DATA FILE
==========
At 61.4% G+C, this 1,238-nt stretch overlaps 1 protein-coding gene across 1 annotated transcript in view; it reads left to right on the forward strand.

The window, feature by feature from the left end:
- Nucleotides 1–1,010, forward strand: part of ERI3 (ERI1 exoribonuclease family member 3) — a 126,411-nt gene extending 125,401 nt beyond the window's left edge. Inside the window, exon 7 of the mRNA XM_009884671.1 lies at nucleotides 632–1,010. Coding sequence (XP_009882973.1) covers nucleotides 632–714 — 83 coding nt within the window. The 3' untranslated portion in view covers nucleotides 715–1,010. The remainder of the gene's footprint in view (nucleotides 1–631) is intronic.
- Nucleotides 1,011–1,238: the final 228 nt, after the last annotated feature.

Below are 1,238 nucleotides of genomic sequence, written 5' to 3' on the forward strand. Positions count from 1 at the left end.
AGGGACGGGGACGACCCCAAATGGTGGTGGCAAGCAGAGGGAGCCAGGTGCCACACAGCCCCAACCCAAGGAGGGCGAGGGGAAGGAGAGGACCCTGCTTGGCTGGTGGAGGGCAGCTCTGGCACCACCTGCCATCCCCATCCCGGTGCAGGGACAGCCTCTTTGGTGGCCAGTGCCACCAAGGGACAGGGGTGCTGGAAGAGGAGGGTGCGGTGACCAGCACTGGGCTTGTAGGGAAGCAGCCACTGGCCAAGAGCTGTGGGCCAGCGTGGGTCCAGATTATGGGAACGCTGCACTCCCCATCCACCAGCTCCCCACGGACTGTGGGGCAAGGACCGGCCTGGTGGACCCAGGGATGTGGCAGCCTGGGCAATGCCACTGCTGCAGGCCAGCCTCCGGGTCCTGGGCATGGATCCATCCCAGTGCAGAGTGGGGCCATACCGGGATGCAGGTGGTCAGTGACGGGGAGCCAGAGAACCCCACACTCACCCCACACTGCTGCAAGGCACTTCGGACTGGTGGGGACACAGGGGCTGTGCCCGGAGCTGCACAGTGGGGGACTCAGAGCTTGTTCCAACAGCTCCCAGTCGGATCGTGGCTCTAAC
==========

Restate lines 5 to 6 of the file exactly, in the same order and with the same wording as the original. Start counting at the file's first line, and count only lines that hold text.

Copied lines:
Below are 1,238 nucleotides of genomic sequence, written 5' to 3' on the forward strand. Positions count from 1 at the left end.
AGGGACGGGGACGACCCCAAATGGTGGTGGCAAGCAGAGGGAGCCAGGTGCCACACAGCCCCAACCCAAGGAGGGCGAGGGGAAGGAGAGGACCCTGCTTGGCTGGTGGAGGGCAGCTCTGGCACCACCTGCCATCCCCATCCCGGTGCAGGGACAGCCTCTTTGGTGGCCAGTGCCACCAAGGGACAGGGGTGCTGGAAGAGGAGGGTGCGGTGACCAGCACTGGGCTTGTAGGGAAGCAGCCACTGGCCAAGAGCTGTGGGCCAGCGTGGGTCCAGATTATGGGAACGCTGCACTCCCCATCCACCAGCTCCCCACGGACTGTGGGGCAAGGACCGGCCTGGTGGACCCAGGGATGTGGCAGCCTGGGCAATGCCACTGCTGCAGGCCAGCCTCCGGGTCCTGGGCATGGATCCATCCCAGTGCAGAGTGGGGCCATACCGGGATGCAGGTGGTCAGTGACGGGGAGCCAGAGAACCCCACACTCACCCCACACTGCTGCAAGGCACTTCGGACTGGTGGGGACACAGGGGCTGTGCCCGGAGCTGCACAGTGGGGGACTCAGAGCTTGTTCCAACAGCTCCCAGTCGGATCGTGGCTCTAAC